Full Name: Uhde, Willy
- Willy Uhde
Date Born: 1874
Date Died: 1947
Place Born: Strzelce, Lubusz Voivodeship, Poland
Place Died: Paris, Île-de-France, France
Home Country/ies: Germany
Subject Area(s): Modern (style or period)
Career(s): art dealers
Modernist scholar and dealer; early advocate of the work of Picasso and Rousseau. He was born in Friedeberg in der Neumark, Germany, which is present day Strzelce Krajeńskie, Poland. Uhde’s father was a superior court judge, Johannes Uhde. The family was from a landed Prussian line. Uhde himself attended law classes in Dresden before changing to art history, studying in Munich and Florence. In 1904 he moved to Paris. He was among the earliest to recognize the work of Cubists Pablo Picasso and Georges Braque; his first painting by Picasso was purchased in 1905. By 1907 he had alligned himself with the group of German intellectuals and artist meeting at the Café du Dôme. There he met the artists Robert Delaunay, Henri Rousseau and Sonia Terk (later Terk-Delaunay). The following year he started a gallery in Paris on the Rue Notre Dame des Champs, featuring the work of modernist artists such as Braque, Derain, and Picasso, as well as mounting an important Impressionist exhibition in Basle and Zürich. Uhde’s Parisian circles included intellectuals like Gertrude Stein (1874-1946) (he appears in her Autobiography of Alice B. Toklas). In 1908, too, Uhde and the financially independent Terk travelled to London and were married. The marriage hid his homosexuality; the couple also lived with Uhde’s manservant/lover. He joined the Sonderbund, the Cologne group advocating Expressionism, in 1909 and commissioned Picasso to paint his portrait (completed 1910, Daix 338). He was a participant in Picasso’s famous banquet for Rousseau in Picasso’s studio. Terk and Uhde divorced in 1910 (Terk subsequently married Delaunay). Uhde’s interest in so-called primitivist artists intensified. His 1911 book on Henri Rousseau, published a year after the artist’s death, was the first on that artist. The next year he organized a retrospective on Rousseau at the Galerie Bernheim Jeune, but, owing to the lack of addresses on the gallery invitations, the show was a failure. Throughout this time, Uhde was friends with other exponents of modern French art in Germany, including Julius Meier-Graefe, the museum director Harry Klemens Ulrich Kessler and the dealer Alfred Flechtheim (1878-1937). Uhde amassed a large personal collection of modern art which he opened to the public twice weekly. The advent of World War I forced Uhde to return to Germany, leaving his collection behind. After the armistace, it was seized by the French government and sold at auction in 1921. Uhde became a life-partner with the painter Helmut Kolle in Burg Lauenstein, Germany, continuing to organize events and advocate cultural reform. They published the almanac Die Freude (Joy) in 1920-1921 and other works. Uhde took a position at the Galerie Gurlitt, run by Wolfgang Gurlitt (1888-1965), in Berlin in 1922. He and Kolle moved to France in 1924, returning to the work of naive artists. Uhde disparaged later art movements (such as Surrealism). His last work, published the year of his death. was Fünf primitive Meister a mixture of Nietzchean ideals and early modernist art theory. Though Uhde endorsed Fauvist and Cubist work, he did not embrace subsequent modern art movements. He was disturbed at Picasso’s return to classicism demonstrated in the 1919 Picasso exhibition. He was also reponsible for promoting the work of naieve artists Séraphine de Senlis (as early as 1912), Camille Bombois, and Louis Vivin.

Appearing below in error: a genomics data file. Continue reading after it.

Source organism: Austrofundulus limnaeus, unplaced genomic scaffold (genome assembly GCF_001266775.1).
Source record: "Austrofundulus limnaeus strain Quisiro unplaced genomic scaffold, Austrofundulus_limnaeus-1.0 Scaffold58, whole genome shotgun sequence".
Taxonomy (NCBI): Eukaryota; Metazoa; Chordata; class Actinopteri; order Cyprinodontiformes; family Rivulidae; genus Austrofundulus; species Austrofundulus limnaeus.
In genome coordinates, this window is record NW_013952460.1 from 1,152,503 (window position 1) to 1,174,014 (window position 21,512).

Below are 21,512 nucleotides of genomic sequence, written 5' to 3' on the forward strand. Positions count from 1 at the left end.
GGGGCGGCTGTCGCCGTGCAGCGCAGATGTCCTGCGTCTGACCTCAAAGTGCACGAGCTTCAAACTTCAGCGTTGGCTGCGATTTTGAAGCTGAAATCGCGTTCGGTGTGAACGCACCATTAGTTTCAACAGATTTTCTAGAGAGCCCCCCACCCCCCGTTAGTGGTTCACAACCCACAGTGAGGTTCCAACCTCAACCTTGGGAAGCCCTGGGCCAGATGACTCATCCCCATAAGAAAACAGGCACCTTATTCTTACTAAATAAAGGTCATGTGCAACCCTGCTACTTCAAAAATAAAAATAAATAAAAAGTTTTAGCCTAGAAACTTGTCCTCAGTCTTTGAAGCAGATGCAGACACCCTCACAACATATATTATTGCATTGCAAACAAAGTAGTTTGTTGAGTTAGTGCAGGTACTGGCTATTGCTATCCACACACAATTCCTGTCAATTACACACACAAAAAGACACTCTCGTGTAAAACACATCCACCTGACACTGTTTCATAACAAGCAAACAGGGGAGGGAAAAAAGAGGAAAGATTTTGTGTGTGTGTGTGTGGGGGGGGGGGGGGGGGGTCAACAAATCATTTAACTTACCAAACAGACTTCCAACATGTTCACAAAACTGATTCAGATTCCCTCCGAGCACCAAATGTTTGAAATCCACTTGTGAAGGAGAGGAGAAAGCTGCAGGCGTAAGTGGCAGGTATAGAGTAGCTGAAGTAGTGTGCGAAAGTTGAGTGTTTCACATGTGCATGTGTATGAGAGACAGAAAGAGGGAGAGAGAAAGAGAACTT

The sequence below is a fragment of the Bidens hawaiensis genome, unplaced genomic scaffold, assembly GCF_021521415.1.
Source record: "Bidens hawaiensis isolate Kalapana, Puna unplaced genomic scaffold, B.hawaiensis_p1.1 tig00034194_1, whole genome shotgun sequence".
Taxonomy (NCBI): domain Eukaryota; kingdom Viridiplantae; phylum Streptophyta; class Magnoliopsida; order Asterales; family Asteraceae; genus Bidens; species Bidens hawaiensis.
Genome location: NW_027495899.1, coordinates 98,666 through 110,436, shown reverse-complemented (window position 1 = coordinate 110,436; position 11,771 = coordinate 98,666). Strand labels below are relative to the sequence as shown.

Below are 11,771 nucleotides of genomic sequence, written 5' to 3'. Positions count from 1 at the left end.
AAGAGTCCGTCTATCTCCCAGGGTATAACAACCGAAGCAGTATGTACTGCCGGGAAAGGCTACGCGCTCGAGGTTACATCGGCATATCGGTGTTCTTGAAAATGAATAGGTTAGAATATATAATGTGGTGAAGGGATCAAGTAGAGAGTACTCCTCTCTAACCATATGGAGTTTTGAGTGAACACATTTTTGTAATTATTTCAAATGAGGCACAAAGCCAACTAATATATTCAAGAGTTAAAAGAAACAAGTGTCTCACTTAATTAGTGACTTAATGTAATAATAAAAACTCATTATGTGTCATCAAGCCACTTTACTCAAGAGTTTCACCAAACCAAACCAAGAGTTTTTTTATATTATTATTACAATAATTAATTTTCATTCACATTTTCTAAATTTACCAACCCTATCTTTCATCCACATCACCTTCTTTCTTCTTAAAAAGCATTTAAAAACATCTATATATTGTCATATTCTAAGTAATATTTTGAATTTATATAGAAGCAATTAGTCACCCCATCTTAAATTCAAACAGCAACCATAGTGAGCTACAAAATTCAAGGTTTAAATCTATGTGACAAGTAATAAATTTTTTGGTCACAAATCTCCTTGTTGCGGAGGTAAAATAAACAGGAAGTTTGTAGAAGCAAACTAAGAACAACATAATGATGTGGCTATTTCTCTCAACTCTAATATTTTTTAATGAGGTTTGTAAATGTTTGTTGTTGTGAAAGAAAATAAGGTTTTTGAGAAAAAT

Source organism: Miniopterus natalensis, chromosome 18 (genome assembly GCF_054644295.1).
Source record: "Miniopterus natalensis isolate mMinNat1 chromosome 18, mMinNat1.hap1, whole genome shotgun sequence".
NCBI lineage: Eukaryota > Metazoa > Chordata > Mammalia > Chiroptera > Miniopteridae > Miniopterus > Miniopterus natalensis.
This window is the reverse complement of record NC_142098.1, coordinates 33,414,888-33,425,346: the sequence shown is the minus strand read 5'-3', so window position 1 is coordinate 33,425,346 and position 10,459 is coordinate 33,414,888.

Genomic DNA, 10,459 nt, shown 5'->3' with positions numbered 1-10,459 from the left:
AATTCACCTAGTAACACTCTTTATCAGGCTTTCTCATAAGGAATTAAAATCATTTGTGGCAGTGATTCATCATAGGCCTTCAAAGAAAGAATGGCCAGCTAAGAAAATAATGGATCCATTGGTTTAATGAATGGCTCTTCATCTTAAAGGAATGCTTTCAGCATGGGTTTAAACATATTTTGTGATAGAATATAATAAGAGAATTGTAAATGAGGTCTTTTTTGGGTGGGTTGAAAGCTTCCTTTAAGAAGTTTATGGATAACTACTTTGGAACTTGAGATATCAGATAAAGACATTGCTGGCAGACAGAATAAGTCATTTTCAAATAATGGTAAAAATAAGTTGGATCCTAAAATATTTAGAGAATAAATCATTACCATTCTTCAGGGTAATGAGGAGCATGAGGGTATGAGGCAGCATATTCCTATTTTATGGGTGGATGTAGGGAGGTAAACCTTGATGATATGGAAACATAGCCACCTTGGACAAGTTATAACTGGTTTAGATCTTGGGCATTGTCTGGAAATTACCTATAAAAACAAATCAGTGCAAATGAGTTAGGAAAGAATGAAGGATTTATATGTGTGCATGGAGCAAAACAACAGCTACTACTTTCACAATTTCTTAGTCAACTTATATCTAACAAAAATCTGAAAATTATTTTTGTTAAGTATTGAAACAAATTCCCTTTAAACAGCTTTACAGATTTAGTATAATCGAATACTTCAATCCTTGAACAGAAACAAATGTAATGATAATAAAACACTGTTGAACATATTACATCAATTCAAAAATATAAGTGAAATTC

Henri Rousseau. Paris: Eugen Figuiere, 1911; Henri Rousseau. Düsseldorf: E. Ohle, 1914; Die Freude: Blätter einer neuen Gesinnung [serial], 1920; Das flammende Reich: Ein Bekenntnis zum heimlichen Deutschland. Burg Lauenstein, 1921; Picasso et la tradition française: notes sur la peinture actuelle. Paris: Éditions des Quatre-Chemins, 1926; Von Bismarck bis Picasso: Erinnerungen und Bekenntnisse. Zürich: Verlag Oprecht, 1938; Fünf primitive Meister: Rousseau, Vivin, Bombois, Bauchant, Séraphine. Zürich: Atlantis Verlag, 1947, English, Five Primitive Masters, New York: Quadrangle Press, 1949.
Stein, Gertrude. The Autobiography of Alice B. Toklas. New York: Harcourt & Brace, 1933; Uhde, Wilhelm. Von Bismarck bis Picasso: Erinnerungen und Bekenntnisse. Zürich: Verlag Oprecht, 1938; Kultermann, Udo. The History of Art History. New York: Abaris, 1993, p. 133; Kraus, Rosalind. The Picasso Papers. London: Thames and Hudson, 1998, pp. 12, 98-99; Madsen, Axel. Sonia Delaunay: Artist of the Lost Generation. New York: McGraw-Hill, 1989, pp. 74-89; Thiel, H. “Wilhelm Uhde: Ein offener und engagierter Marchand-Amateur in Paris vor dem Ersten Weltkrieg.”in, Junge-Gent, Henrike, ed. Avantgarde und Publikum, Cologne: Böhlau, 1992, pp. 307-20.